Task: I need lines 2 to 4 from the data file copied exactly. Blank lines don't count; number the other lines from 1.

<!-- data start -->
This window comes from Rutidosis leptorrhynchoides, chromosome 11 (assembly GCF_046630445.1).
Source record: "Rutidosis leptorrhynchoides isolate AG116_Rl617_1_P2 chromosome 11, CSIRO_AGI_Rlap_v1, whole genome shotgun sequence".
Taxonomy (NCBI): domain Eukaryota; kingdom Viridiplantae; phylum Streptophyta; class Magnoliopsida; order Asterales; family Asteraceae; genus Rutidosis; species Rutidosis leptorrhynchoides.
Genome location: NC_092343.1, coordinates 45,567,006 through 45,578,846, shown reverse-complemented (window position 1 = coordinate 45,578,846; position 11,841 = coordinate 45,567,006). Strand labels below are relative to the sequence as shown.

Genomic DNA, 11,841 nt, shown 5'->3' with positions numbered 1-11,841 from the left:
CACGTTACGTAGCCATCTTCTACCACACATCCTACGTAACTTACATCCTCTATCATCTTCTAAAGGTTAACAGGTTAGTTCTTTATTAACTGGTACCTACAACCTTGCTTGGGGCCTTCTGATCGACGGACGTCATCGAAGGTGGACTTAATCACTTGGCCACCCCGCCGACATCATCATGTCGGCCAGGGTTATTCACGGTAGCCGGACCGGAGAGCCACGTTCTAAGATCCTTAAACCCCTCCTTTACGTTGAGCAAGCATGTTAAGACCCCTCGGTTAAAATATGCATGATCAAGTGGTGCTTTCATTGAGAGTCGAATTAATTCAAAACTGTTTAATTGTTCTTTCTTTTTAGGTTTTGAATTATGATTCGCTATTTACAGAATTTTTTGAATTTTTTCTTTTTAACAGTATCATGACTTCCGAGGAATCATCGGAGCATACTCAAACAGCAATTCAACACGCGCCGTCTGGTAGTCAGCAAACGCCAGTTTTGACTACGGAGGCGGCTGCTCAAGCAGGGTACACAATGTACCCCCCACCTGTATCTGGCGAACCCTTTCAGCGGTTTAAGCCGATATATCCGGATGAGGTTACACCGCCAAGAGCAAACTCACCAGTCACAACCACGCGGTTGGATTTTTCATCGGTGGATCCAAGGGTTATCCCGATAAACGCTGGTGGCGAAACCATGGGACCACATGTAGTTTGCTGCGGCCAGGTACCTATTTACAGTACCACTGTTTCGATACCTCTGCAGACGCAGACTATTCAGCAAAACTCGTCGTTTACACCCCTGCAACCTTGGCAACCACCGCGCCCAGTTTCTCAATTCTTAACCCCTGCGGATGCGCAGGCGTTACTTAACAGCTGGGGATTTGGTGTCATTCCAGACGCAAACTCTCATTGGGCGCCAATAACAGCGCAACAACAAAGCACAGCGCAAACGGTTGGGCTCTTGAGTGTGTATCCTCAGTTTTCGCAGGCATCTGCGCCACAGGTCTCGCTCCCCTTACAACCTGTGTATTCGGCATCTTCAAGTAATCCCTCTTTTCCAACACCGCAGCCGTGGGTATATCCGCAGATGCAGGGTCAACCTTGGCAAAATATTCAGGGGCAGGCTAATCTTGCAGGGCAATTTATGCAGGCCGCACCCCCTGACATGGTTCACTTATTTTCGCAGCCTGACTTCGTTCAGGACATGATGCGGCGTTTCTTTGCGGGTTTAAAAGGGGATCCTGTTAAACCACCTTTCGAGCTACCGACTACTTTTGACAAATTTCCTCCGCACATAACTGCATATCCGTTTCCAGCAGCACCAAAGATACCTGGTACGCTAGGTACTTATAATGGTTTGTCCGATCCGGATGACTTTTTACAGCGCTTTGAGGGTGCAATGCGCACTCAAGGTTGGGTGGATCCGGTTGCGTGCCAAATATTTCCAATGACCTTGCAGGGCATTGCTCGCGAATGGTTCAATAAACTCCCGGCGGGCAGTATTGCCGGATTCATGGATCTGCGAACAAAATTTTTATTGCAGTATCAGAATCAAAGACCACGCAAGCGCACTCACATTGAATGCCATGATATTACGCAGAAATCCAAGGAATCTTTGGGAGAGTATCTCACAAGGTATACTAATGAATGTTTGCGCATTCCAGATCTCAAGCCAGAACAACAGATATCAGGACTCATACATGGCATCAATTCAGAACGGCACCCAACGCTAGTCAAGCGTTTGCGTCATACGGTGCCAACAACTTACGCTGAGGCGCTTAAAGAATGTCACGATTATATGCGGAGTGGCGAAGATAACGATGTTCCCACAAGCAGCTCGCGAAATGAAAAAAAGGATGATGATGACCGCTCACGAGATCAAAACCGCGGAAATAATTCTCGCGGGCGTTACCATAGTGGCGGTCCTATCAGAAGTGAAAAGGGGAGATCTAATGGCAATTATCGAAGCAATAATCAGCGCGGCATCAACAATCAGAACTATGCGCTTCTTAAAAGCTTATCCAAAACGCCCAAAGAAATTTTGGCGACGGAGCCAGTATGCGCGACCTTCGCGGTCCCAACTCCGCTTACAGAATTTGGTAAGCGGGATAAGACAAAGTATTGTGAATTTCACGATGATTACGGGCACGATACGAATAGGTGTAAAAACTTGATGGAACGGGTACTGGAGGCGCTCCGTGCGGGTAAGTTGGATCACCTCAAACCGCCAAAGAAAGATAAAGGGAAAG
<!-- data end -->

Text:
Source record: "Rutidosis leptorrhynchoides isolate AG116_Rl617_1_P2 chromosome 11, CSIRO_AGI_Rlap_v1, whole genome shotgun sequence".
Taxonomy (NCBI): domain Eukaryota; kingdom Viridiplantae; phylum Streptophyta; class Magnoliopsida; order Asterales; family Asteraceae; genus Rutidosis; species Rutidosis leptorrhynchoides.
Genome location: NC_092343.1, coordinates 45,567,006 through 45,578,846, shown reverse-complemented (window position 1 = coordinate 45,578,846; position 11,841 = coordinate 45,567,006). Strand labels below are relative to the sequence as shown.